Colleague Q and A with Jackie Gosnell Colleague Q and A with Jackie Gosnell
Our Colleagues

Colleague Q&A: Much More Than a Job

December 21, 2021

There aren’t many career stops this multitalented nursing pro hasn’t made.

Colleague Q and A with Jackie Gosnell

Jackie Gosnell
MSN, R.N., TCRN, CEN
Assistant Chief Nursing Officer
Mission Hospital
Asheville, N.C.

Jaclyn “Jackie” Gosnell is a model of both consistency and constant movement. She started her medical career at Mission Health in Asheville, N.C., as a teenage licensed practical nurse. Nearly two decades later, she’s still at Mission Health but now holds a master’s degree in nursing leadership and is a nationally certified emergency nurse and registered trauma nurse. She was recently promoted from trauma program director to assistant chief nursing officer, overseeing roughly 450 colleagues.

It’s been a dizzying rise. Helping keep Jackie grounded along the way is an excerpt from an inspirational speech by Theodore Roosevelt, “The Man in the Arena” (first delivered in 1910 ) that adorns a wall in her office: “It is not the critic who counts; not the man who points out how the strong man stumbles, or where the doer of deeds could have done them better. The credit belongs to the man who is actually in the arena, whose face is marred by dust and sweat and blood; who strives valiantly.”

Says Jackie: “That is truly what I have tried to strive for, being ‘The Man in the Arena.’”

Q: What is the scope of your work currently?

A: I serve the critical care service lines and the step-down units of Mission Hospital.

Q: What does that entail?

A: Basically, supporting a variety of levels, ensuring that leaders are developing, from front-line staff through to the director positions. And supporting the directors so they can support the managers and the supervisors of each unit. I’m a key stakeholder or a champion of certain projects throughout the organization as well as any new initiatives that may be coming about — anything to improve the quality of care for our patients. I also help get the resources that staff and patients require for an optimal experience and best patient outcomes.

Q: You have a number of irons in the fire. Do you prefer that pace?

A: I do. Predominantly, my nursing career has been in emergency medicine, and then the past four years I’ve spent in the trauma program. Both emergency and trauma require a lot of quick thinking.

Q: Were you always drawn to emergency medicine?

A: When I was first hired, I’d been a CNA in a nursing home for a year prior to that, and I knew that long-term acute care was not what I was looking for. I started on the orthopedic unit because that’s where I had done my clinicals. Being 19 years old, I didn’t really understand all of my options. But once I started in nursing school and got to see different areas of the hospital, I was quickly drawn to emergency medicine. I loved the rapid pace and the critical thinking it required. It was almost like constantly putting together a puzzle without seeing a picture of what it’s supposed to look like. And you had to shift pieces along the way. I just love that aspect of it.

Q: How has your work changed as your field has evolved over 20 years?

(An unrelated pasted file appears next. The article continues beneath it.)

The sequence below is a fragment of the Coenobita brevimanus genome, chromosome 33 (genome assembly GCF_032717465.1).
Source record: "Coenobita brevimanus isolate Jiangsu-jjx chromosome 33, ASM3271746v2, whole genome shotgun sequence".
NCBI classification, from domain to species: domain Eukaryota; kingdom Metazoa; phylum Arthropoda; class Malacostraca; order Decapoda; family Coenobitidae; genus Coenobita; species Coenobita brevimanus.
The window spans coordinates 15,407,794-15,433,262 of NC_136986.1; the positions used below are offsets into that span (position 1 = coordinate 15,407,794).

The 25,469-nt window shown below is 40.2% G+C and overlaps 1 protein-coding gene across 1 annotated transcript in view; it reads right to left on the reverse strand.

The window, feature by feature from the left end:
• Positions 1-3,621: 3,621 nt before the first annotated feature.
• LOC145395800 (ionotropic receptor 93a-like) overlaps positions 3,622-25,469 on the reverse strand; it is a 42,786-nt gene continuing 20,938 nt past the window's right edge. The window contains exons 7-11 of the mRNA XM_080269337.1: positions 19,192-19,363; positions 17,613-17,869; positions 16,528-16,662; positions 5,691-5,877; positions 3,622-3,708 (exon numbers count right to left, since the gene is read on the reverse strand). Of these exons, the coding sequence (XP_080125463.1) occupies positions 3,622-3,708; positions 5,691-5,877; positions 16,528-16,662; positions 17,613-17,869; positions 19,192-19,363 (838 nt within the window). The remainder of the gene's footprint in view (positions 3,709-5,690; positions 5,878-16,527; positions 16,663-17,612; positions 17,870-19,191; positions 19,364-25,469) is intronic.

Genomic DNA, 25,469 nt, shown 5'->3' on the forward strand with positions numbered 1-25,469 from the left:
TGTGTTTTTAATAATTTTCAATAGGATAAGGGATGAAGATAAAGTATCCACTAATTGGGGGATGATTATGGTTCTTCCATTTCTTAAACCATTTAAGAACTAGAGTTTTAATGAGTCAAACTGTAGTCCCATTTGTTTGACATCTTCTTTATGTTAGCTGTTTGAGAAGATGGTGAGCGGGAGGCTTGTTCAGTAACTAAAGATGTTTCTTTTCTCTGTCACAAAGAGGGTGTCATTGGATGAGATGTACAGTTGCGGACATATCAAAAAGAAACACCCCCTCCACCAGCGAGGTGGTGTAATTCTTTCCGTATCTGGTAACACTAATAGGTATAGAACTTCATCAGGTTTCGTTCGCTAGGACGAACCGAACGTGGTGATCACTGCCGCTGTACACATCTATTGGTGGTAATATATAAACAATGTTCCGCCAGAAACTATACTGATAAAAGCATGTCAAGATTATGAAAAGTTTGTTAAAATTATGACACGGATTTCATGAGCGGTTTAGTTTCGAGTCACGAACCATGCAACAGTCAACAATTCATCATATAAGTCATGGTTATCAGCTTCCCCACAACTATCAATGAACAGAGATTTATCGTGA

A: Healthcare in general has changed, so I’ve had to adapt with that as I’ve grown as a nurse. My focus and my style have shifted as I’ve changed positions. I started as an LPN, and then became a registered nurse, then a supervisor, then a manager, then a quality improvement advisor, then a director, and now I’m in this role. With each of those levels I had to adapt and still be able to drive change.

Q: Can you give us an example?

A: As you step up to another level, you may not be as involved in direct bedside care. But I still have to be able to produce outcomes and optimal patient results. Really, it’s engaging your front-line staff, your front-line leaders, and making sure they see the big picture and understand what the expectations are. It’s setting the bar for what those expectations are, and then making sure that you’re really empowering your staff. I feel like I’ve grown to be a more relationship-centered leader. I see being a leader as being a servant, not a dictator. When you look at leadership through those lenses, it really changes the way you lead.

Q: Is there anything you miss about the frontline aspect of your career?

A: I still get my fix for bedside care. I carry a trauma pager, and when I hear activations, if I have time, I will gown up. It earns you some street cred with your nurses if they see that you can be a helping hand as well. Even if that just means helping with a bed bath or transporting a patient.

Q: To what do you attribute your success?

A: Where I am is partially due to working my way up. Each level of leadership has brought a tremendous amount of value to my current situation because I can truly empathize with staff in each of those layers. When they present problems, I know where they’re coming from. It has really helped me connect with people. I can speak to them from the place they’re coming from and also see it from where I am.

Once I started in nursing school and got to see different areas of the hospital, I was quickly drawn to emergency medicine. I loved the rapid pace and the critical thinking it required. It was almost like constantly putting together a puzzle without seeing a picture of what it’s supposed to look like. And you had to shift pieces along the way.

— Jackie Gosnell, MSN, R.N., TCRN, CEN